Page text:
Sunday, April 03, 2005


Word of the Day for Sunday April 3, 2005

cloy \KLOY\, transitive verb:
To weary by excess, especially of sweetness, richness,
pleasure, etc.

intransitive verb:
To become distasteful through an excess usually of something
originally pleasing.

The opulence, the music, the gouty food -- all start to
cloy my senses.
--Jeffrey Tayler, "The Moscow Rave, part two: I Have
Payments to Make on My Mink," [1]Atlantic, December 31,

I use orange and lemon zest in the recipe and a drizzle of
soured cream at the table to take away its tendency to
--Nigel Slater, "Cream tease," [2]The Observer, December
14, 2003

The soft [3]Orvieto [4]Abboccato has just enough sweetness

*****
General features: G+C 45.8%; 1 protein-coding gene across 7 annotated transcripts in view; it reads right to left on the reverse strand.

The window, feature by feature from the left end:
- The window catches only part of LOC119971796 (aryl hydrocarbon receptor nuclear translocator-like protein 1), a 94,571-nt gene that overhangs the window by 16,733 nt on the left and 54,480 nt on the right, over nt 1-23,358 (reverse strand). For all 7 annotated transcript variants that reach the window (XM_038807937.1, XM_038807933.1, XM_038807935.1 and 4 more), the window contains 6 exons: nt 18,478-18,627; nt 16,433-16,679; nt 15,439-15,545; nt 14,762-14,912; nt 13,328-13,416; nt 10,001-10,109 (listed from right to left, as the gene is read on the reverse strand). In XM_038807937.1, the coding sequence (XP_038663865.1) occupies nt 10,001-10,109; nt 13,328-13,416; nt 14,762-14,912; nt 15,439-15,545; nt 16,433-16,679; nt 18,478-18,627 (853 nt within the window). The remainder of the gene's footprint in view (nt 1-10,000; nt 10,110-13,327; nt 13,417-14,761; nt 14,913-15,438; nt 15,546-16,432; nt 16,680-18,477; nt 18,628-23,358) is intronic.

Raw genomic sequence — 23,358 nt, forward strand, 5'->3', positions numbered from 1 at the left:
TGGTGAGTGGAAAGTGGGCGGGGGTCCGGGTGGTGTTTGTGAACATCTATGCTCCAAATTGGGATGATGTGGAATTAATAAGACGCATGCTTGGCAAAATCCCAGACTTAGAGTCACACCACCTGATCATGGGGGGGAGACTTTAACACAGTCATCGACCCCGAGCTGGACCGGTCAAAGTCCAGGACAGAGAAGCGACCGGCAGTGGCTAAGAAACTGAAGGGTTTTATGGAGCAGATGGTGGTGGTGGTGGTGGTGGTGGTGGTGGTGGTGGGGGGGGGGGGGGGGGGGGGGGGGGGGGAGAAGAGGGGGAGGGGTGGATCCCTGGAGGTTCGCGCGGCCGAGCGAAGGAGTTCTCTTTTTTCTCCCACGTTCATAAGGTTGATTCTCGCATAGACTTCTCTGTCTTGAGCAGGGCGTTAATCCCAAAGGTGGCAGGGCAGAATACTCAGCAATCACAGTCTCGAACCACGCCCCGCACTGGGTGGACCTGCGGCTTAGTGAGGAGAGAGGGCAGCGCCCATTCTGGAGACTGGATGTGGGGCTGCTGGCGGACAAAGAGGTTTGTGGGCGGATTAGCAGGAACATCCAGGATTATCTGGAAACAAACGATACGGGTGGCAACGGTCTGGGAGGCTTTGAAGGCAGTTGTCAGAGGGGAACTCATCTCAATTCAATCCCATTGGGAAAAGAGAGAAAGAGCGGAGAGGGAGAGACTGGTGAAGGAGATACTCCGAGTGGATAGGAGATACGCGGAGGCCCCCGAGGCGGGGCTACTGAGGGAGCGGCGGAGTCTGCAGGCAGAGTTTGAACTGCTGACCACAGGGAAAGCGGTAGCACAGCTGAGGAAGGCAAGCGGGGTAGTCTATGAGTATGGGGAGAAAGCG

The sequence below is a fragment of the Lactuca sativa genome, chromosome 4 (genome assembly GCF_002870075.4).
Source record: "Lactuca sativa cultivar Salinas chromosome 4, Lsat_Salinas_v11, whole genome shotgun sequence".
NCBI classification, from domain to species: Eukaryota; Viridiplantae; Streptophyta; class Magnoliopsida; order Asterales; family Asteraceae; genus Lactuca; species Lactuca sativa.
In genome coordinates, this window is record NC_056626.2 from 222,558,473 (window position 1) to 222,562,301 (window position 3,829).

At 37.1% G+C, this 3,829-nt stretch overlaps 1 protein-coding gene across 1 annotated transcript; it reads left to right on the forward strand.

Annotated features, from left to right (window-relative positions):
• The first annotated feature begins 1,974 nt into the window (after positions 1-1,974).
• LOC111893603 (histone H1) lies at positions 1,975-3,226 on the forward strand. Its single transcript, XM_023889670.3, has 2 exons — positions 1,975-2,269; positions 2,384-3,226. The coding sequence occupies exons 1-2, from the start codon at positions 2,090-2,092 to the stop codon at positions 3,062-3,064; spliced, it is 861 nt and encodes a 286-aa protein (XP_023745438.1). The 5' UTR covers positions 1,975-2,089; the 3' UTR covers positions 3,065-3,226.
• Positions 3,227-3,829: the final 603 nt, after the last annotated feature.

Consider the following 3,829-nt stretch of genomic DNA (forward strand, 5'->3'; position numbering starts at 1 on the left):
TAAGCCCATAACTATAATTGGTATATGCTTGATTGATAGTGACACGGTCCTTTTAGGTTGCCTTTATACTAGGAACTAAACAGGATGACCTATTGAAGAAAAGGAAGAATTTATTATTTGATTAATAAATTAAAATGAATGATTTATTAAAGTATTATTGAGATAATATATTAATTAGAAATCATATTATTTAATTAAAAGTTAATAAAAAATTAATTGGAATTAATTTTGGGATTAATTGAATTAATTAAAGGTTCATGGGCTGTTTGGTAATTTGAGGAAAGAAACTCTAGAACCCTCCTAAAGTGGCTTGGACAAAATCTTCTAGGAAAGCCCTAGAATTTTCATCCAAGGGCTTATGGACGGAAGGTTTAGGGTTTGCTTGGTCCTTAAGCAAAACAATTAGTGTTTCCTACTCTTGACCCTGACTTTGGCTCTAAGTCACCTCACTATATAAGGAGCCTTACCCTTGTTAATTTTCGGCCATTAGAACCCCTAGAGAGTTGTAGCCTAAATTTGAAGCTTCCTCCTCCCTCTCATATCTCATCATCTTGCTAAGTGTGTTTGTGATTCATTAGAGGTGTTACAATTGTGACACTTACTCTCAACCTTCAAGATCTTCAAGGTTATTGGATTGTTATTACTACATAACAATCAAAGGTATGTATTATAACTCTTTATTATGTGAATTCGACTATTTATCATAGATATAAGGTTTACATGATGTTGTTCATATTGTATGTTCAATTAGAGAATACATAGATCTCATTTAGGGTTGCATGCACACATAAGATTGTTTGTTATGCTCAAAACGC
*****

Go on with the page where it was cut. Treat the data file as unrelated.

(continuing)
to please but not to cloy, a friendly character that tempts
one to linger over a second glass.
--George Pandi, "Orvieto's pleasures deserve to be savored
like its wine," [5]Boston Herald, July 18, 2004

Cloy is short for obsolete [6]accloy, "to clog," alteration of
Middle English acloien, "to lame," from Middle French encloer,
"to drive a nail into," from Medieval Latin inclavare, from
Latin in, "in" + clavus, "nail."


6. Entry and Pronunciation

1 comment:

Janine said...

Miss Koco, Why no new updates? It's been like 10 days! So sad.